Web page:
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OPINION – B.C.’s salmon emergency highlights cultural divide between DFO and First Nations – Fraser River First

Fraser Valley (Murray Ned, Lower Fraser First Nations) – Representatives of Fraser River First say a fundamental disconnect between Indigenous values and federal Department of Fisheries and Oceans priorities is delaying a collaborative response to the salmon crisis.

“They’re telling us to throw dead salmon back in the water” says Ken Malloway, co-chair of the Lower Fraser Fisheries Alliance (LFFA), an organization which helps serve the fishing and conservation interests of 23 First Nations in the lower Fraser region. He’s referring to a recent DFO management decision that demands complete non-retention of the few sockeye that might be intercepted as bycatch in the limited Food, Social and Ceremonial chinook fisheries happening this summer – even those that are already dead by the time they are retrieved on the boat.

“We are taught not to waste anything” explains Malloway. “It’s a legal principle our people have abided by for millennia. Now we’re being asked to change our cultural ways and bear the brunt of conservation – we have entire generations of children missing out on these traditions, and for what? The salmon are still disappearing.”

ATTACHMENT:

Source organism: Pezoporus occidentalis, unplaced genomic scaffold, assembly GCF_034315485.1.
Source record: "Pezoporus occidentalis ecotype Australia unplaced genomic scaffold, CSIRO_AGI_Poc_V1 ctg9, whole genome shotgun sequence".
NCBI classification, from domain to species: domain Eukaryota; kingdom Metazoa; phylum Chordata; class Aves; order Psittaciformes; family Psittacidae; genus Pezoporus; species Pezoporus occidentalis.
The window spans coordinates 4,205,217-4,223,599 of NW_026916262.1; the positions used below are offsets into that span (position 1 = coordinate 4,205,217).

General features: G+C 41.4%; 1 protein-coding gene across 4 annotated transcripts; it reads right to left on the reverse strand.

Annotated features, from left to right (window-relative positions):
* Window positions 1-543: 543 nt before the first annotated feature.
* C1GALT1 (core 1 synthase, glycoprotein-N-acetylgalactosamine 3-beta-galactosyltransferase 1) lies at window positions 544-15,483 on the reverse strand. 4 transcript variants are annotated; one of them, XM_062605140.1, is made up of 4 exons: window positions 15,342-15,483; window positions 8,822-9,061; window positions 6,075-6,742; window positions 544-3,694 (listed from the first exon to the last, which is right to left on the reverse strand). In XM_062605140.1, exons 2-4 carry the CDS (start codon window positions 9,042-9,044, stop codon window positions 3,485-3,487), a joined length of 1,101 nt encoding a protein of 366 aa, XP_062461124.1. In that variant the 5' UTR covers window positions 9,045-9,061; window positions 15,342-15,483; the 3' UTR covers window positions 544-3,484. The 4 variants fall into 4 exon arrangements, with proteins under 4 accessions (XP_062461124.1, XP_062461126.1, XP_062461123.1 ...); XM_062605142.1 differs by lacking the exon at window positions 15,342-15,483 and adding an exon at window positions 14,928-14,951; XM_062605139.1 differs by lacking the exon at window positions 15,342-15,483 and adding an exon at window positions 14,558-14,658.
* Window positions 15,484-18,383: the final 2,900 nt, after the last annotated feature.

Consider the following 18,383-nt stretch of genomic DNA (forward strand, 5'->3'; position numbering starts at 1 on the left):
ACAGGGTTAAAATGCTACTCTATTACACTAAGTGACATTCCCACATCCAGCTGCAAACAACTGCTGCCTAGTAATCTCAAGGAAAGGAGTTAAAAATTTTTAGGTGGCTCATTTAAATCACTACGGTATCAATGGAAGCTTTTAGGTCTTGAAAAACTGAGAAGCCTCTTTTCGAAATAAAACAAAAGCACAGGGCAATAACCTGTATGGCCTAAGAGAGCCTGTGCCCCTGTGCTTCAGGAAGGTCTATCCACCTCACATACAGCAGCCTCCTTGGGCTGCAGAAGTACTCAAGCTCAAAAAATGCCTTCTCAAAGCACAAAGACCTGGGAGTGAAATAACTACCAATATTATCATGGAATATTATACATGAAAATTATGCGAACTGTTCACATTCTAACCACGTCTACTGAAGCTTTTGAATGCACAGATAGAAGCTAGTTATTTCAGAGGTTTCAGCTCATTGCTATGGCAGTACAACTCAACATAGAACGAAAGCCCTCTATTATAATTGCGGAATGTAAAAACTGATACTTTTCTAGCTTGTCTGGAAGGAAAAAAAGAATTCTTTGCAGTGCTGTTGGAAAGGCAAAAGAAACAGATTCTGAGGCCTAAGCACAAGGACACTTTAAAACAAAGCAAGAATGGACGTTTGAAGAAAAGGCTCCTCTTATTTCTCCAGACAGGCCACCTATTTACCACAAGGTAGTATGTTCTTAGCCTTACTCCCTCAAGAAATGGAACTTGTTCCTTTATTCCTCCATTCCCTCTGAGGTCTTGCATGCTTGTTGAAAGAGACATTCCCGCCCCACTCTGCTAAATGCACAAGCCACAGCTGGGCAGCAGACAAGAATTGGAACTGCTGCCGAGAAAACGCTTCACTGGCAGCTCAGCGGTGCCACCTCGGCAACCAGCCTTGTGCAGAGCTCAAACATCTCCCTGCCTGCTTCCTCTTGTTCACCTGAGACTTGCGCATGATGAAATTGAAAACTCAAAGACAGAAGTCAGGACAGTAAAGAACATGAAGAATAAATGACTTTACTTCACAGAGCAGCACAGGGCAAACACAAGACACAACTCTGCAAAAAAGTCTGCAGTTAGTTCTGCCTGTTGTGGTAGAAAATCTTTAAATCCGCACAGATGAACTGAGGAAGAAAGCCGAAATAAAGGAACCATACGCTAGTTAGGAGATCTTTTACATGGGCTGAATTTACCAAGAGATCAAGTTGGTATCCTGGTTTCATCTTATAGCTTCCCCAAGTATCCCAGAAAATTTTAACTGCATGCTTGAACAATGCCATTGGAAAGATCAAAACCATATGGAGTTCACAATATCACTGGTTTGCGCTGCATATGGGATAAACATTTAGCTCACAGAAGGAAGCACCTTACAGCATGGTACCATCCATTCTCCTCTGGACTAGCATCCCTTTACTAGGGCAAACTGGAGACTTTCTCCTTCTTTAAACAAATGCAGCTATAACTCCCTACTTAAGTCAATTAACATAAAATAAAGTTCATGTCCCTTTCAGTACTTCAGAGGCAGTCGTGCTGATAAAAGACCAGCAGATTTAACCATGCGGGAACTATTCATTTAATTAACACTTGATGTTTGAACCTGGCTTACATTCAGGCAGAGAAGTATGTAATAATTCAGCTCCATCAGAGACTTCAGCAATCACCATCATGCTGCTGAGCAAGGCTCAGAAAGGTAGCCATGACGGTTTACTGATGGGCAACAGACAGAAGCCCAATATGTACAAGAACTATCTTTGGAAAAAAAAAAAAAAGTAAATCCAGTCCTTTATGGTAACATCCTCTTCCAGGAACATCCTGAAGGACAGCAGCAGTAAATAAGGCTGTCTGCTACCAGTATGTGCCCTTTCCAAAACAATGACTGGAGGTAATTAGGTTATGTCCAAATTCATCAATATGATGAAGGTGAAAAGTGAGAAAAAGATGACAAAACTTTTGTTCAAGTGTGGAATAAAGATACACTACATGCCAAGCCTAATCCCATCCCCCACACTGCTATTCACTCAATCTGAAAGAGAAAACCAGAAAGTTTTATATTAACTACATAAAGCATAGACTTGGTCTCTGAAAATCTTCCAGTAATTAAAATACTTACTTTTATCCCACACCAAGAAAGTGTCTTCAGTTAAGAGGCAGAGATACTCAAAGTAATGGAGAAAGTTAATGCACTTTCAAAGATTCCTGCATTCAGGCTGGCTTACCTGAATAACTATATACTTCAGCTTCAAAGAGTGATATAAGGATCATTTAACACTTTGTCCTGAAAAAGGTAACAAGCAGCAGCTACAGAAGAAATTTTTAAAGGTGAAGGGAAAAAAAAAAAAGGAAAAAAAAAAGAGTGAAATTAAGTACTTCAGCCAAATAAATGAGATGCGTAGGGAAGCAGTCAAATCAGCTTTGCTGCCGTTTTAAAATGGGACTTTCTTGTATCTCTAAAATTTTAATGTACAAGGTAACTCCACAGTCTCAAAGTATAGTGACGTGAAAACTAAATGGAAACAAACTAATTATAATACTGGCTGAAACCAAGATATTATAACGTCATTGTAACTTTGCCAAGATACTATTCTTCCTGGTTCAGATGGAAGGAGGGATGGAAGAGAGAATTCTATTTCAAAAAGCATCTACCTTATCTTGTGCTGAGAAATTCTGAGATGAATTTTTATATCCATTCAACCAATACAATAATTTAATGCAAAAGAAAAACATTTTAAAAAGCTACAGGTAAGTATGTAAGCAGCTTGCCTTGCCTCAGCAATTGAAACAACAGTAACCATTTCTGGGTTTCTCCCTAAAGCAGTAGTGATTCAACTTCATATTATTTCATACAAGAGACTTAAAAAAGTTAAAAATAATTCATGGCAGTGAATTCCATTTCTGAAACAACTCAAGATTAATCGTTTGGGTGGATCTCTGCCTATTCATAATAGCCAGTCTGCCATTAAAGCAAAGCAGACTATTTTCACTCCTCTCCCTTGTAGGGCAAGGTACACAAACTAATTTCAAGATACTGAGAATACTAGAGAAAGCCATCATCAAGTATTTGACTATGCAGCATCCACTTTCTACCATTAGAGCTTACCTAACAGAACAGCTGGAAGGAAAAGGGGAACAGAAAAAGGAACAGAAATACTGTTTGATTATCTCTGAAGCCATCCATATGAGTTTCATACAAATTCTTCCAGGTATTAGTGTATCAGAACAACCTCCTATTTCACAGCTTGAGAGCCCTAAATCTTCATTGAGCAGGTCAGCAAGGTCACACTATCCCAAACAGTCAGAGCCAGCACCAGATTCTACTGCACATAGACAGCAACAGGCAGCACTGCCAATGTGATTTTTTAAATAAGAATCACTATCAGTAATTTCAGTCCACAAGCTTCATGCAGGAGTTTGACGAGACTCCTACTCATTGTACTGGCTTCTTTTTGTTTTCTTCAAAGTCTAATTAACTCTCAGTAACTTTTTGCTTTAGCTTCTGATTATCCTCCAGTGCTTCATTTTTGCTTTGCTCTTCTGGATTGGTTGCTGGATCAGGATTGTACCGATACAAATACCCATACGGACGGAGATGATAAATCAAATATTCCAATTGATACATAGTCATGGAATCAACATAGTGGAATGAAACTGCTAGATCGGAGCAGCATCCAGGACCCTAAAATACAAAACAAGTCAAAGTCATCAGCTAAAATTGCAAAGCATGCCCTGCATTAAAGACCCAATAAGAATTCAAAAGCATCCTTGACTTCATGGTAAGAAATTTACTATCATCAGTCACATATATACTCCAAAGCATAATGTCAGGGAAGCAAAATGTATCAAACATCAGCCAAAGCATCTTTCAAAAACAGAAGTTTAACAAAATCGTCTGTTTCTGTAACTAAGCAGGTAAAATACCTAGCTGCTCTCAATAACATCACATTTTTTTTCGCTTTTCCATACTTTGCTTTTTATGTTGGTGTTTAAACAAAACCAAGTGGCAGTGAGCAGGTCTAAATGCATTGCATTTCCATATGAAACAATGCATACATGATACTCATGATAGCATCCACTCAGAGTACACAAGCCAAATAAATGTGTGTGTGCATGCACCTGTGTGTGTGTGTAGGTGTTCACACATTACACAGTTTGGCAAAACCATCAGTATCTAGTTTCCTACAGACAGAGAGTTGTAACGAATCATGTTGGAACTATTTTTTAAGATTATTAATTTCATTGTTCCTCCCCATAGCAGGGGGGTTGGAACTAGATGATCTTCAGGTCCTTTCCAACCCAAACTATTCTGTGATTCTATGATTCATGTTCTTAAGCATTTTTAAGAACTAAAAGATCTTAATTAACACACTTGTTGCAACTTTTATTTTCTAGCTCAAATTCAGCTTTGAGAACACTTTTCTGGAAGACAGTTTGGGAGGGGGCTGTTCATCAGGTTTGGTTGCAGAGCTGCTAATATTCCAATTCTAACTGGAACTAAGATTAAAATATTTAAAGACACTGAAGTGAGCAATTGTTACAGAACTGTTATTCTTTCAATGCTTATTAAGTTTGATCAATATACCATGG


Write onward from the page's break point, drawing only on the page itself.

The Lower Fraser First Nations have frequently expressed concern about the marine recreational fisheries on B.C.’s south coast, which have been open most of the year and target salmon that might otherwise be Fraser River bound. Unlike current Fraser First Nation fisheries, there are no in-season controls of the marine sport fishery, meaning that DFO doesn’t monitor how many fish are caught while the season is underway. (Data collection last season was further hampered by COVID-19 safety protocols, so DFO’s marine recreational fishery decisions are now being made on data that is 2 years old.)

Under Section 35.1 of the Constitution Act, First Nations are given a legal right to priority fishing for “Food, Social and Ceremonial” (FSC) purposes. Only conservation concerns are supposed to take precedence.

The dry rack fishery, one of the most important local FSC fisheries, involves the same sockeye that must now be thrown back into the water, dead or alive. Traditionally, early run sockeye are caught and air-dried in camps along the riverbank, preserved by warm

summer air for food in the winter months. Only a handful of Stó:lō families are still able to maintain the tradition – and it’s been years since the Department has allowed them to conduct it.

Murray Ned, Executive Director at the LFFA, says Nations often struggle to understand the reasons behind management actions made by the department and though an official Reconciliation Strategy and Action Plan was implemented in 2019, DFO’s relationship with First Nations remains fraught.

“Nations are supportive of ensuring conservation is implemented for salmon stocks of concern and they are doing their part to advocate for limited-to-no impacts on these stocks. Despite our shared interests, we usually find out about DFO decisions a few days before they happen. The idea of co-management is dead in the water.” says Ned.

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